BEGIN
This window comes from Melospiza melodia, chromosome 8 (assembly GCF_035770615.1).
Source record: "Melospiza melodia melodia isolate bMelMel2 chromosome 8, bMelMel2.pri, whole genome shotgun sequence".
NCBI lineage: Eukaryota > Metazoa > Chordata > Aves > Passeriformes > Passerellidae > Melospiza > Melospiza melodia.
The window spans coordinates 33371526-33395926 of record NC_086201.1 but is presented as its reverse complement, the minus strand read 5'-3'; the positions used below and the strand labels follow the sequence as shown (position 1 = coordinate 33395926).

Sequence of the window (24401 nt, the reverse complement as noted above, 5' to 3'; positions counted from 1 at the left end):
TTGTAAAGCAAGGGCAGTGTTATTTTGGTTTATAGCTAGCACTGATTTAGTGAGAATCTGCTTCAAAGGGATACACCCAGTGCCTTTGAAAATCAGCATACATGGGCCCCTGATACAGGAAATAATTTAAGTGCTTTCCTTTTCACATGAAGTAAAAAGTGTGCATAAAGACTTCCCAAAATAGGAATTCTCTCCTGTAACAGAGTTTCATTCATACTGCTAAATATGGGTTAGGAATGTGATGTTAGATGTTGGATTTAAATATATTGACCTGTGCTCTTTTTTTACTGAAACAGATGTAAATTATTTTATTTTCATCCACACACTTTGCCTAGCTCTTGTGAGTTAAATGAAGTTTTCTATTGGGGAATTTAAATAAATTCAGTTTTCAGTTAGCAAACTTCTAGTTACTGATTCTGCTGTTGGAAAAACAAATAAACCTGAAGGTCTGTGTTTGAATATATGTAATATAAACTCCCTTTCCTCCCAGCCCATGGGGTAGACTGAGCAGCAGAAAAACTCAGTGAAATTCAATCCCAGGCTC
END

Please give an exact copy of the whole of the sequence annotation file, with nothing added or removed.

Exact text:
This window comes from Melospiza melodia, chromosome 8 (assembly GCF_035770615.1).
Source record: "Melospiza melodia melodia isolate bMelMel2 chromosome 8, bMelMel2.pri, whole genome shotgun sequence".
NCBI lineage: Eukaryota > Metazoa > Chordata > Aves > Passeriformes > Passerellidae > Melospiza > Melospiza melodia.
The window spans coordinates 33371526-33395926 of record NC_086201.1 but is presented as its reverse complement, the minus strand read 5'-3'; the positions used below and the strand labels follow the sequence as shown (position 1 = coordinate 33395926).

Sequence of the window (24401 nt, the reverse complement as noted above, 5' to 3'; positions counted from 1 at the left end):
TTGTAAAGCAAGGGCAGTGTTATTTTGGTTTATAGCTAGCACTGATTTAGTGAGAATCTGCTTCAAAGGGATACACCCAGTGCCTTTGAAAATCAGCATACATGGGCCCCTGATACAGGAAATAATTTAAGTGCTTTCCTTTTCACATGAAGTAAAAAGTGTGCATAAAGACTTCCCAAAATAGGAATTCTCTCCTGTAACAGAGTTTCATTCATACTGCTAAATATGGGTTAGGAATGTGATGTTAGATGTTGGATTTAAATATATTGACCTGTGCTCTTTTTTTACTGAAACAGATGTAAATTATTTTATTTTCATCCACACACTTTGCCTAGCTCTTGTGAGTTAAATGAAGTTTTCTATTGGGGAATTTAAATAAATTCAGTTTTCAGTTAGCAAACTTCTAGTTACTGATTCTGCTGTTGGAAAAACAAATAAACCTGAAGGTCTGTGTTTGAATATATGTAATATAAACTCCCTTTCCTCCCAGCCCATGGGGTAGACTGAGCAGCAGAAAAACTCAGTGAAATTCAATCCCAGGCTC